Koerselman says: “There’s something going on chemically, it’s not just a behaviour problem. Especially with sex addiction that’s the case.” US website loveaddictiontreatment.com explains the process like this: “Oxytocin and other chemicals like endorphins and dopamine are released in spades, engaging the reward circuit in our brains. Connecting intimately with a person makes us feel good with the very same chemicals we become addicted to through the use of any addictive substance, such as heroin or cocaine.”
Some. In 2014 a brain study by the University of Cambridge turned up what many say is powerful evidence sex addiction is a legitimate neurobiological and emotional disorder. But New Zealand therapist Mary Hodson says many researchers criticised the study “because the group studied was very, very small and therefore it is unwise to assume the results would hold true for a larger group.”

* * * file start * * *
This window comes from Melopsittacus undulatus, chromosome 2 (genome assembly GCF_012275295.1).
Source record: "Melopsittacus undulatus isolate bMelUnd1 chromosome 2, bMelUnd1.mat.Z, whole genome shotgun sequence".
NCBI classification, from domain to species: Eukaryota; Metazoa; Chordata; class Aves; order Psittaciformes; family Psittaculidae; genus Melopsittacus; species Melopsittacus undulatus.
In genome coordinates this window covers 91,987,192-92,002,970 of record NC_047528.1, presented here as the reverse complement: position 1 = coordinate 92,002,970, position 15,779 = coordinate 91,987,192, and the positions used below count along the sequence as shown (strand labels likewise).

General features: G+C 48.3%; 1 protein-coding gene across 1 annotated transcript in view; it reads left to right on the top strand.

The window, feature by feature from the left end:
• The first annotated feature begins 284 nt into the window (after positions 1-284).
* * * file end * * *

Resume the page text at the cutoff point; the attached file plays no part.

No. If you accept the concept of love and sex addiction, you’re recognising it’s a progressive condition – like alcohol or drug dependency – and should be treated as such. In the US, there are trauma-focused residential programmes, intensive outpatient programmes, individual therapy and group therapy. In New Zealand, the option is pretty much relationship therapy and 12-step programmes. Nic Beets is sceptical about the notion of addiction, but sees nothing wrong with a 12-step programme if people find it useful. It’s a tool “that can be used for good and some people really confront themselves. Whatever path you use to do that is a path for growth.” As for a self-avowed love addict, group support – plus having a sponsor – can be life-changing.
Photographs by: Miles Aldridge / trunkarchive.com / Snapper Media / Bauersyndication.com.au